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  • Writer's pictureTina S Beier

The Apollo Murders - Book Review

by Chris Hadfield


Alternate History/Political Thriller

Mulholland Books

I listened to this book on Audible.

A novel as exciting as it is technically precise, The Apollo Murders is a fun, alternative history, mystery, and political thriller that will please any fan of space flight and the Cold War.

1973: a final, top-secret mission to the Moon. Three astronauts in a tiny spaceship, a quarter million miles from home. A quarter million miles from help.

NASA is about to launch Apollo 18. While the mission has been billed as a scientific one, flight controller Kazimieras "Kaz" Zemeckis knows there is a darker objective. Intelligence has discovered a secret Soviet space station spying on America, and Apollo 18 may be the only chance to stop it.

But even as Kaz races to keep the NASA crew one step ahead of their Russian rivals, a deadly accident reveals that not everyone involved is quite who they were thought to be. With political stakes stretched to the breaking point, the White House and the Kremlin can only watch as their astronauts collide on the lunar surface, far beyond the reach of law or rescue.

I really really enjoyed this. It’s definitely a book that gets better as it progresses though, as it takes a while to build momentum. Hadfield has to set the stage first, and he provides a lot of detail on the astronaut program before the story really begins. Honestly, though, once you hit 30% it really starts to take off and the last half is fantastic.

What’s cool about this novel is Chris Hadfield is a real astronaut. He’s been on spacewalks and lived on the International Space Station. As such, you know his descriptions about what it’s like to be in space, walk in zero-G, and the physics behind spaceflight and vacuum is correct and accurate.

Now, he does tend to explain the science and nitty-gritty details ad nauseum. Perhaps that’s a bit too strong of a phrase, but he does provide a lot of technical explanations that, for me at least, bogged down the story a little bit. It drops off in the second half, as he’s explained everything already, but you do have to expect these things going in. At least now I know how helicopter rotors work?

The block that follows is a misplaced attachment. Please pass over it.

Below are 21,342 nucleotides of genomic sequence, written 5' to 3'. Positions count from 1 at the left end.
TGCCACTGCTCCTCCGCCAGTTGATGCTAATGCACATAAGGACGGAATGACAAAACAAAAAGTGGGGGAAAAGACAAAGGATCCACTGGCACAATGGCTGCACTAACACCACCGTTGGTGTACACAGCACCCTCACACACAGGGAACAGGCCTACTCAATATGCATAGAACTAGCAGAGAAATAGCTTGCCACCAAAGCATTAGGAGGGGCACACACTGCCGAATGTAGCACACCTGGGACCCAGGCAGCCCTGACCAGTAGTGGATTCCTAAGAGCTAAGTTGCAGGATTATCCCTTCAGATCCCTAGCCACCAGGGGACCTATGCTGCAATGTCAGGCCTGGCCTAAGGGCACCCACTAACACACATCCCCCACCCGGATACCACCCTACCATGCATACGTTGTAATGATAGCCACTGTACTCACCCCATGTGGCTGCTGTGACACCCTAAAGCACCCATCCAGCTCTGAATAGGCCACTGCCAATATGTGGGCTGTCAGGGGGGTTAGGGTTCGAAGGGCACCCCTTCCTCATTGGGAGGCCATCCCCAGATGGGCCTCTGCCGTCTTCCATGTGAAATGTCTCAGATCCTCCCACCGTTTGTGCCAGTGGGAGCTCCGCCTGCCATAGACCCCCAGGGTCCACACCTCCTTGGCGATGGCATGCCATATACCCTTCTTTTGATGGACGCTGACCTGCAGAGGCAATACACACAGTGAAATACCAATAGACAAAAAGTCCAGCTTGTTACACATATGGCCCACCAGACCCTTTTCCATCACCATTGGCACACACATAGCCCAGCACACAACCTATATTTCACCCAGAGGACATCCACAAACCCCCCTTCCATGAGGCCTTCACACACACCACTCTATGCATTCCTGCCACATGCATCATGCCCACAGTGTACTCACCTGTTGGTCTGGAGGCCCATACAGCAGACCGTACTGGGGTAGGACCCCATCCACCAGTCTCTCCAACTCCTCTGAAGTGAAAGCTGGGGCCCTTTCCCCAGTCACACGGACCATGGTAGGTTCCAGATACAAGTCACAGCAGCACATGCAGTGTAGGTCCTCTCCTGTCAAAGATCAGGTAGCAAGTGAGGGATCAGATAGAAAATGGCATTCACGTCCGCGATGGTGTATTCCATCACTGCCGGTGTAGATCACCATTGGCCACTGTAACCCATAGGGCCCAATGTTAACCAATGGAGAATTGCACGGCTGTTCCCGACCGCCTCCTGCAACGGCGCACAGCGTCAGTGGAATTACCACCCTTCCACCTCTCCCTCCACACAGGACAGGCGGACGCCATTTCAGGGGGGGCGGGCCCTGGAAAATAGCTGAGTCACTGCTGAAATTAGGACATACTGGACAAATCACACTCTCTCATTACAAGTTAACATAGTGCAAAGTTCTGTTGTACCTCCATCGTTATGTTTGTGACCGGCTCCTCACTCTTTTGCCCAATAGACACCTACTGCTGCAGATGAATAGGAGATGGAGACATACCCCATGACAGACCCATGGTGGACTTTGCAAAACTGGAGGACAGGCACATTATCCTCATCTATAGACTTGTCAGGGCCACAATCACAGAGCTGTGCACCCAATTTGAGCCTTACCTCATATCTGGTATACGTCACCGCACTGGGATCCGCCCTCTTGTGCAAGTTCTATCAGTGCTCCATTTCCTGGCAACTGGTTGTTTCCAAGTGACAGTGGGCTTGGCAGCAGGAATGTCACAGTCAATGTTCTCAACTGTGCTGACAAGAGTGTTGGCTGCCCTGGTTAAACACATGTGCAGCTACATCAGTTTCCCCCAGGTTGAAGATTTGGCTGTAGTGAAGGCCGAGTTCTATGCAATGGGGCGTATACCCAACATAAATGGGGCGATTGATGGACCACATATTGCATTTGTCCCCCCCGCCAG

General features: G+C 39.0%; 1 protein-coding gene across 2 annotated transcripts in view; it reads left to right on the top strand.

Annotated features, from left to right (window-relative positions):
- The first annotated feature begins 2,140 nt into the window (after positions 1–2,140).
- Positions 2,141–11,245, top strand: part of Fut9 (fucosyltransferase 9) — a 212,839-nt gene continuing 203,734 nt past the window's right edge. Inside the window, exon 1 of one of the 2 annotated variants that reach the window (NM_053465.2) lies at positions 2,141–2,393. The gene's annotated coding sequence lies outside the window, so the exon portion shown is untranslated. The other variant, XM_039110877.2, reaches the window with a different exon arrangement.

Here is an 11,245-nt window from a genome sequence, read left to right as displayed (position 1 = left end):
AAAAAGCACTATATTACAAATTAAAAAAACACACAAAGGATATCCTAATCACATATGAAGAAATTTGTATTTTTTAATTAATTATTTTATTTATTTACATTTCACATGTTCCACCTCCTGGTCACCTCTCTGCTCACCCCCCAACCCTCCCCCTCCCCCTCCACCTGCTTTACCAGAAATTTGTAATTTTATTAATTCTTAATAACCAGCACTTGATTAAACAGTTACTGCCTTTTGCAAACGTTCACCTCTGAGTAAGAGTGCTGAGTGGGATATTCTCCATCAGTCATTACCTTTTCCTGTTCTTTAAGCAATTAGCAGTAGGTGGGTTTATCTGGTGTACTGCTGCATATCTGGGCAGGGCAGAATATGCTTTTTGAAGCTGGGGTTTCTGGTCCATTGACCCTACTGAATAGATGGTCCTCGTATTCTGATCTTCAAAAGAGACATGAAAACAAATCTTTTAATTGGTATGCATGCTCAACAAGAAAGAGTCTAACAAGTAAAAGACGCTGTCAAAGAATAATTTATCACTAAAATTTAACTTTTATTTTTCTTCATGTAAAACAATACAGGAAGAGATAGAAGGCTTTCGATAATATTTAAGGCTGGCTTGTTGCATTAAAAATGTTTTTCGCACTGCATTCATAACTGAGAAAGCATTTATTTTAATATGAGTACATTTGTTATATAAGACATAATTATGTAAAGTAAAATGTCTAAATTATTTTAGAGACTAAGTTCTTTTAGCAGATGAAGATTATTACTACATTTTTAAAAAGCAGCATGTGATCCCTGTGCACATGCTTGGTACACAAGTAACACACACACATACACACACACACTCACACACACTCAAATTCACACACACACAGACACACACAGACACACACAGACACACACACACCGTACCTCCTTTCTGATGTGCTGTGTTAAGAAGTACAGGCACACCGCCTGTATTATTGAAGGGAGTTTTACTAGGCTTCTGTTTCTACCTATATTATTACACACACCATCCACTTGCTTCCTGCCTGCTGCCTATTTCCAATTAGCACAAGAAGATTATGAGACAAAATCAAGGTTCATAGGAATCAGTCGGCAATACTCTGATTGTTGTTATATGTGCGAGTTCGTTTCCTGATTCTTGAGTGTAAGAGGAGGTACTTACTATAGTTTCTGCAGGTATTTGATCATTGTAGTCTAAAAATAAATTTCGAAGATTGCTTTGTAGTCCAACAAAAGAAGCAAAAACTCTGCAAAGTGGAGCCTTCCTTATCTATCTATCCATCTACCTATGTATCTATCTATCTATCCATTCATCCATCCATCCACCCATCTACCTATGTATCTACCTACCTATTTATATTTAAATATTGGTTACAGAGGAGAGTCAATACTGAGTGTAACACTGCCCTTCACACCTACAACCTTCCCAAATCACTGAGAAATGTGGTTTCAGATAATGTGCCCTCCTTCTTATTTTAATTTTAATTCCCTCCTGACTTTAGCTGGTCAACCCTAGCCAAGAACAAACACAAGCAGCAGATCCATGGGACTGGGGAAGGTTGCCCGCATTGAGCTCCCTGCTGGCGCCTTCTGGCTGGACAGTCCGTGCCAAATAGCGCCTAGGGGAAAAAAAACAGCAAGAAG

The story unwinds in a way that is part mystery, part political thriller, where you’re not really sure who is playing who and why, but it’s fun to be along for the ride. I loved how all the small and big things tied together, but it didn’t feel forced or far-fetched.

The characters could have had a bit more depth - they were a little flat and there were so many of them - but the story is less character-driven than about politics and space, so I didn't mind.

I enjoyed the way women were included. We’re led to believe, according to movies from the 1970s at least, that women just weren’t there in the workforce at that time. Lots of political novels from the 70s (even written today set in the 70s) tend to reinforce this idea by only having women present as wives or secretaries. While it’s true, especially in STEM fields, that women were a minority and definitely weren’t given leadership roles most of the time, Hadfield includes women in his novel in ways they would have existed in a way that felt normalized and gratifying. There’s Laura (an ambitious geologist who doesn’t get lumped into the “cold career woman” or “sexy scientist” trope, despite being a love interest), an Australian switch operator, a technician mentioned in passing, and the awesome [SPOILER]! I definitely saw the latter coming, but it definitely elicited a “yes!” from me.

I can’t say too much else without getting into the plot, but I really enjoyed this novel and I highly recommend it to anyone who likes space, enjoys realistic alternate histories (or who enjoyed A History of What Comes Next, and those who like political novels surrounding the Cold War.

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